He’s never complained. Instead, he’s simply worked harder.

And when the Leopards’ season hung in the balance in Hinrichs, a 6’8” forward from Clara City, Minnesota who averaged 13.1 points per game, stepped into the spotlight.

With four and a half minutes remaining on March 11, visiting American University was on a 19-5 run, and the Leopards were on the ropes, the life sucked out of previously rocking Kirby Sports Center.

That’s when Hinrichs let fly from beyond the arc.

Boom: 56-55 Lafayette.

A few seconds later, Zach Rufer drilled another 3-pointer. With four seconds remaining, and Lafayette leading 65-60, Hinrichs sealed American’s fate when he ripped down a defensive rebound, and the Leopards slipped on their dancing shoes and were headed back to the NCAA Tournament for the first time since 2000.

“He doesn’t hit that shot, we don’t win the game,” says Lafayette basketball head coach Fran O’Hanlon. “He performed like he has in the last four years, he hit some big shots for us.”

In the eyes of O’Hanlon, it was only fitting that the game’s symbolic end came in the form of a Hinrichs’ rebound.

“One thing he always did, he always rebounds, he’s probably our best rebounder, he’s very unselfish in that respect,” says O’Hanlon of Hinrichs, who averaged 5.8 boards per game as a senior, and ripped down 562 rebounds in his career.

Over his four year career, Hinrichs has worn several hats, at different times playing the role of rebounder, low-post scorer, long range marksman and enforcer. And according to O’Hanlon, the two-year captain has never complained, or given anything other than his best effort.

“Since he’s come in, he’s just done things the right way, he has an aura about him, he cares very much,” says O’Hanlon. “You can see what respect the other kids have for him, at the end of the day they voted for him, it wasn’t me who selected him, they voted for him and that’s the guy they want to follow.”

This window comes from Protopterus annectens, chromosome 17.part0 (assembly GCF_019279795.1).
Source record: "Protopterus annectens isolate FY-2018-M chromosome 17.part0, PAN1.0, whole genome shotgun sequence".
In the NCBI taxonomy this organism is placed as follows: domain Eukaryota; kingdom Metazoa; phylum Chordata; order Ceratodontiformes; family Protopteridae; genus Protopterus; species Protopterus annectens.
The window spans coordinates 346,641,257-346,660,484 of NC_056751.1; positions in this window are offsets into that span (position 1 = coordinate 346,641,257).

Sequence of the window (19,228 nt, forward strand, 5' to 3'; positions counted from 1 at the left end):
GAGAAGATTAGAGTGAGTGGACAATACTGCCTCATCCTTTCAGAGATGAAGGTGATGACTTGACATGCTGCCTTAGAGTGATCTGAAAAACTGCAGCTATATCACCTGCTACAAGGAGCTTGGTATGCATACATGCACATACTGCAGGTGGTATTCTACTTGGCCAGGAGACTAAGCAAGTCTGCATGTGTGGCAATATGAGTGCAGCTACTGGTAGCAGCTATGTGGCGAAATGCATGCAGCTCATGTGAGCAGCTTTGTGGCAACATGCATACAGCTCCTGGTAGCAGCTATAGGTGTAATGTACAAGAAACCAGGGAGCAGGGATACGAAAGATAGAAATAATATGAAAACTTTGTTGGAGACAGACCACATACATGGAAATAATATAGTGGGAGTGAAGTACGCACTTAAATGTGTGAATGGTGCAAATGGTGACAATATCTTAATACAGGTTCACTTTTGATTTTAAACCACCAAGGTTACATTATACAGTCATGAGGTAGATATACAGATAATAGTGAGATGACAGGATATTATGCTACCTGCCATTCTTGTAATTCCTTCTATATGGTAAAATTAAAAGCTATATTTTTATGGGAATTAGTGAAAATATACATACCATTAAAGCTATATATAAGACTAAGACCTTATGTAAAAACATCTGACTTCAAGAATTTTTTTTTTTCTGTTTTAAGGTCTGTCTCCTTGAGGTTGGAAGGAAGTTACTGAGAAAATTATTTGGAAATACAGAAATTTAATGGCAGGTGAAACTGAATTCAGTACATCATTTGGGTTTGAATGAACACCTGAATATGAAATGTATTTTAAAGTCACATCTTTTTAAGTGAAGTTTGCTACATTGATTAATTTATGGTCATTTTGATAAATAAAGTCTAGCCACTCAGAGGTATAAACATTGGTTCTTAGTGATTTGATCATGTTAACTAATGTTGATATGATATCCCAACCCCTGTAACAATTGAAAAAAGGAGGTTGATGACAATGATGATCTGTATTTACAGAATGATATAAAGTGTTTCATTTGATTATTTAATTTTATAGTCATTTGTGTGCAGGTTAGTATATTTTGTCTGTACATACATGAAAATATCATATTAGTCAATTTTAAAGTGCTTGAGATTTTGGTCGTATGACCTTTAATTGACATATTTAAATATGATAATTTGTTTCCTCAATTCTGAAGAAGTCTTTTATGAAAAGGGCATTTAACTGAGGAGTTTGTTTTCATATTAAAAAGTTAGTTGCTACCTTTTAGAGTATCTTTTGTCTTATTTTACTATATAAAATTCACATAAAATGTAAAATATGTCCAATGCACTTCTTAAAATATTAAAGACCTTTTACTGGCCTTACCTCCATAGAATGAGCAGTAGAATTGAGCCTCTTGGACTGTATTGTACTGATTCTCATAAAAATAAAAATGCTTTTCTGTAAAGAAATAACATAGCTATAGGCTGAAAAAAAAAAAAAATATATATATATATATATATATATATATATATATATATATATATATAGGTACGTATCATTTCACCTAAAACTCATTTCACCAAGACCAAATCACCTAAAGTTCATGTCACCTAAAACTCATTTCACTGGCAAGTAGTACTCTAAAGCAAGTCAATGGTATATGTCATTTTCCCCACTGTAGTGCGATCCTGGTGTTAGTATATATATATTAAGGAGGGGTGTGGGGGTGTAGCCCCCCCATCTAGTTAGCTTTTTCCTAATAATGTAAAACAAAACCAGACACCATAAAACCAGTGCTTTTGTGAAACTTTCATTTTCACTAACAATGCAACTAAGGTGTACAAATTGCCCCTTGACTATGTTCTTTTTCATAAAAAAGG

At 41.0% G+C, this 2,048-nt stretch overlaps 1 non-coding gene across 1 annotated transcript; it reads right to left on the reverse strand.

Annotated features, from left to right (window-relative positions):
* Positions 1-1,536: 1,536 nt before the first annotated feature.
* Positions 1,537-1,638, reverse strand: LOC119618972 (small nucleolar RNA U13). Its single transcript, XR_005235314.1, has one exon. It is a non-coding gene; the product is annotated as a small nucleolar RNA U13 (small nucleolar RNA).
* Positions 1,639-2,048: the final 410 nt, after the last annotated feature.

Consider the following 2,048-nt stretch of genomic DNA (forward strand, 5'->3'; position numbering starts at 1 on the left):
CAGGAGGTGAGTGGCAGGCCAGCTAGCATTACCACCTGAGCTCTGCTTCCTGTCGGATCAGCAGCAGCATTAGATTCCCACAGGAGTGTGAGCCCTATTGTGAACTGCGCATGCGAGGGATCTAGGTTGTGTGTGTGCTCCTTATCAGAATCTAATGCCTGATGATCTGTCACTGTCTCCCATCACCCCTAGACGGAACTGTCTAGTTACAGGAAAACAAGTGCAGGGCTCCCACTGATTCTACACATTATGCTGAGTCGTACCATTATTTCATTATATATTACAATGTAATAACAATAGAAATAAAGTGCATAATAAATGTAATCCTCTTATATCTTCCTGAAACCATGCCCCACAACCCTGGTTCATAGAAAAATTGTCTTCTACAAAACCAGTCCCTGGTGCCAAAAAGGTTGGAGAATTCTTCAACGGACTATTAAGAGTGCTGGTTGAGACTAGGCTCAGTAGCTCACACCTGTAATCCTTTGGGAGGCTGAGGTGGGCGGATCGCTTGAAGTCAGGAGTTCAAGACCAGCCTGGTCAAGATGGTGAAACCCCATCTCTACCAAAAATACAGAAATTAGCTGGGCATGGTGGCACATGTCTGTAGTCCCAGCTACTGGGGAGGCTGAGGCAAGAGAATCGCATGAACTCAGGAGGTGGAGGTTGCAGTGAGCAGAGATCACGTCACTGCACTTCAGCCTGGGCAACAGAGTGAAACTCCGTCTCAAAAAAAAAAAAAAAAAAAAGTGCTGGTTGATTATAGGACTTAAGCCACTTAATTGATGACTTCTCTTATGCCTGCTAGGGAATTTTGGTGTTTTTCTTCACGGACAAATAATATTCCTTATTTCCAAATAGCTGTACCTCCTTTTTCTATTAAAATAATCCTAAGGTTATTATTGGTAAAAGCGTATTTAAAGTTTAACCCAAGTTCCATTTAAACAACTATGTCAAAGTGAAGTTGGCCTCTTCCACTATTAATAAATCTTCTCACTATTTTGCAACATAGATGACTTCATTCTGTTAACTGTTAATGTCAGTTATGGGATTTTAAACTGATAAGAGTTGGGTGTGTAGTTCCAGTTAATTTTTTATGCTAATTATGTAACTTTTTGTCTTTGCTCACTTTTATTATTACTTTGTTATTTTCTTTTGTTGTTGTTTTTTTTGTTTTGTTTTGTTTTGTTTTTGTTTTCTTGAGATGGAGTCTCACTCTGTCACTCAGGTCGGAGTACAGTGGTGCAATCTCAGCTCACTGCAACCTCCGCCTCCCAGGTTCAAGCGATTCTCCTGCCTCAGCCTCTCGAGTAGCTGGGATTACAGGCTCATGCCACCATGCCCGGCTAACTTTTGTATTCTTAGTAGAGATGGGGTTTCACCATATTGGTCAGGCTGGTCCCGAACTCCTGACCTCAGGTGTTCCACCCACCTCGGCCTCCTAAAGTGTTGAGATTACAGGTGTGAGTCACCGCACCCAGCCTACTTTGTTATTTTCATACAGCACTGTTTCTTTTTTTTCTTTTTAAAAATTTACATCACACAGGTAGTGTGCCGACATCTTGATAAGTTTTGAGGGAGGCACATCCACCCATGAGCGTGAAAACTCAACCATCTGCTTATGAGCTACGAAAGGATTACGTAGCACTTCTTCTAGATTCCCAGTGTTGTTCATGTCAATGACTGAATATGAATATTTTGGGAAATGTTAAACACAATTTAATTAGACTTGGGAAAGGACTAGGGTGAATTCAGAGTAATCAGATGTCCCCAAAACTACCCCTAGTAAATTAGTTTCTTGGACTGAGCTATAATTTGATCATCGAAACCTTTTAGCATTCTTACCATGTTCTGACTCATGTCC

According to Hinrichs, while knocking down jumpshots, pulling down rebounds in traffic, and throwing elbows on the court were second nature, leading the team was a bit of an adjustment.

“I think for me personally, I’ve had to grow as a vocal leader,” says Hinrichs. “Getting on the guys’ case and being vocal weren’t really my things, that was kind of a role I had to embrace more so especially last year continuing into this year.”

That leadership has carried over off the court, where Hinrichs often serves as an academic tutor and life coach of sorts to fellow athletes at the academic resource center.

“He leads on the court, he just works his tail off, I mean he’s so focused on school and basketball, he does a great job in that respect,” says O’Hanlon.

During Hinrich’s junior year, his first season as captain, the Leopards struggled, finding themselves in the basement of the Patriot League after being riddled with injuries all season long. A hobbled Hinrichs was limited to just 20 games, due to injury, really hurting his squad. However, when he did play, he was able to contribute plenty as he still led the team in scoring with 16.3 points per game.

“My junior year I was averaging more because I felt that was one of the things I needed to do in order for us to win,” says Hinrichs.

Entering his final season as a Leopard, Hinrichs’ role began to change dramatically. After two years of being the main producer for the team, Hinrichs saw his touches diminish as fellow forward Dan Trist emerged as the team’s top scorer and go-to offensive option, earning First Team All-Patriot League honors.

As always, Hinrich was unfazed by a changing role.

“I don’t want to say he took a backseat, the only thing Seth cares about is winning,” says O’Hanlon. “His numbers weren’t as flashy as some of the past years, but his whole goal was to win.”

As the season’s end loomed in February, and the Leopards continued to sputter, Hinrichs’ passion to win became even more evident as he and the other seniors on O’Hanlon’s squad began to realize the end was sooner than they realized.